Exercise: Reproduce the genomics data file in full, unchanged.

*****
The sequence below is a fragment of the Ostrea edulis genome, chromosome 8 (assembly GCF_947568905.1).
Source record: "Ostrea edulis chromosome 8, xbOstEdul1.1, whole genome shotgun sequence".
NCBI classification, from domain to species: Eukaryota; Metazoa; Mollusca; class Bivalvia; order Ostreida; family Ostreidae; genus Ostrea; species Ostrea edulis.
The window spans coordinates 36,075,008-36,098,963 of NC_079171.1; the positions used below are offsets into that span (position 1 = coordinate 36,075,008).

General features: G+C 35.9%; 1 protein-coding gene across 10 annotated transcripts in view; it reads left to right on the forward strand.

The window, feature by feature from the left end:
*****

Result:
The sequence below is a fragment of the Ostrea edulis genome, chromosome 8 (assembly GCF_947568905.1).
Source record: "Ostrea edulis chromosome 8, xbOstEdul1.1, whole genome shotgun sequence".
NCBI classification, from domain to species: Eukaryota; Metazoa; Mollusca; class Bivalvia; order Ostreida; family Ostreidae; genus Ostrea; species Ostrea edulis.
The window spans coordinates 36,075,008-36,098,963 of NC_079171.1; the positions used below are offsets into that span (position 1 = coordinate 36,075,008).

General features: G+C 35.9%; 1 protein-coding gene across 10 annotated transcripts in view; it reads left to right on the forward strand.

The window, feature by feature from the left end: